The third agreement was on combating crime, which was signed by Foreign Minister Prince Saud Al-Faisal and Indian Home Minister Shivraj Patil. Minister of Culture and Information Iyad Madani and Indian Minister of Youth Affairs and Sports Oscar Fernandes signed the fourth accord for cooperation in youth and sports.
In the afternoon King Abdullah and Premier Manmohan inaugurated the Saudi Exhibition in New Delhi, which showcases Saudi products. The two leaders later witnessed the signing of eleven of 20 joint ventures between Saudi and Indian businessmen.
Addressing the Saudi-Indian Business Council, King Abdullah underscored the “tremendous developments in economic and commercial ties” between the two countries. The king invited Indian businessmen to invest in Saudi Arabia, especially in the areas of information technology, telecommunications, electricity, pharmaceuticals, minerals and the services sector.
He said the new bilateral agreements would play a big role in boosting joint investments and promoting bilateral ties.
Speaking at the business meeting, Manmohan said: “We have reinvented and rediscovered our relation after a lapse of time and new winds of change are blowing across the two countries.”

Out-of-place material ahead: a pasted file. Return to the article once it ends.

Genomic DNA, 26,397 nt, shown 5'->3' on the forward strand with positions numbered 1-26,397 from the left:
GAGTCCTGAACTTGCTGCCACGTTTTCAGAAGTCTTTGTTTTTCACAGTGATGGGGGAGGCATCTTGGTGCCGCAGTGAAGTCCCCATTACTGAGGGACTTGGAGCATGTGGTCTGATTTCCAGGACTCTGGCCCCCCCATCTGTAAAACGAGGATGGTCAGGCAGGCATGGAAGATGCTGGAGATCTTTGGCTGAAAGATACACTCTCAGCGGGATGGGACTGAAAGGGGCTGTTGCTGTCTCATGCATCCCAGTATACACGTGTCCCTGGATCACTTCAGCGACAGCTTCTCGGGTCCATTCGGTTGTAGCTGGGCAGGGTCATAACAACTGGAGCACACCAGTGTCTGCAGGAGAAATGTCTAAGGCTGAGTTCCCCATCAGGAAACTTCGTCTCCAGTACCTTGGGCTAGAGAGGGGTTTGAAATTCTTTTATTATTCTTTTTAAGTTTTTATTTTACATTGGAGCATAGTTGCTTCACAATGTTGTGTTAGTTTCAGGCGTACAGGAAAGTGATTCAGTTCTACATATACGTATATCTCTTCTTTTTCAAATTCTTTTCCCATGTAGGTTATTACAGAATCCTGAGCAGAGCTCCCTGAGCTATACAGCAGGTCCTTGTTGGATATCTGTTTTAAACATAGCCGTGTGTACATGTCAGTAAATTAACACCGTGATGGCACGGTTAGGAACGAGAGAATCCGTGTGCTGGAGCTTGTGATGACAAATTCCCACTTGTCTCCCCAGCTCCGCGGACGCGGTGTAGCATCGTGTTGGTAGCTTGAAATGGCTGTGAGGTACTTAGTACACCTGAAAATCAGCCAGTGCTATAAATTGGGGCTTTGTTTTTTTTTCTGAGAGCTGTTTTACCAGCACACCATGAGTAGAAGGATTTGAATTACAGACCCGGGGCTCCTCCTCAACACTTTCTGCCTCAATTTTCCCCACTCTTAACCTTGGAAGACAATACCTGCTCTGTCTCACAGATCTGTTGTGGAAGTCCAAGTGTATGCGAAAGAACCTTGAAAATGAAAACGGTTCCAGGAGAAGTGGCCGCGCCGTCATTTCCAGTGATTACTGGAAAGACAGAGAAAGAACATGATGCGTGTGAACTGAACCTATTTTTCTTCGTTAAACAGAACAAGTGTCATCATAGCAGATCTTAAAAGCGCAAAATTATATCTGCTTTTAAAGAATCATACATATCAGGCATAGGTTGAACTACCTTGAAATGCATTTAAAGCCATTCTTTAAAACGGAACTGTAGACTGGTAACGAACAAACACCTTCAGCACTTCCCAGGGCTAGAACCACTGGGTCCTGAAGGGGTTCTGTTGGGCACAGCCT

He also spoke at length about the centuries-old Indo-Saudi relationship and the massive investment required in India. To this end, Manmohan pointed out that power and telecom sector alone will require $100 billion worth of investment during the next five years. “I invite Saudi businessmen to come to India and set up joint projects,” said the premier, while welcoming the Saudi accession to the WTO.
Petroleum and Mineral Resources Minister Ali Al-Naimi emphasized the growing energy ties between the two countries. “The Kingdom, which accounts for almost one-quarter of India’s total imports of crude oil of 1.9 million barrels per day, is the largest oil supplier to India,” he said and pledged Saudi Arabia would continue to meet India’s energy requirements.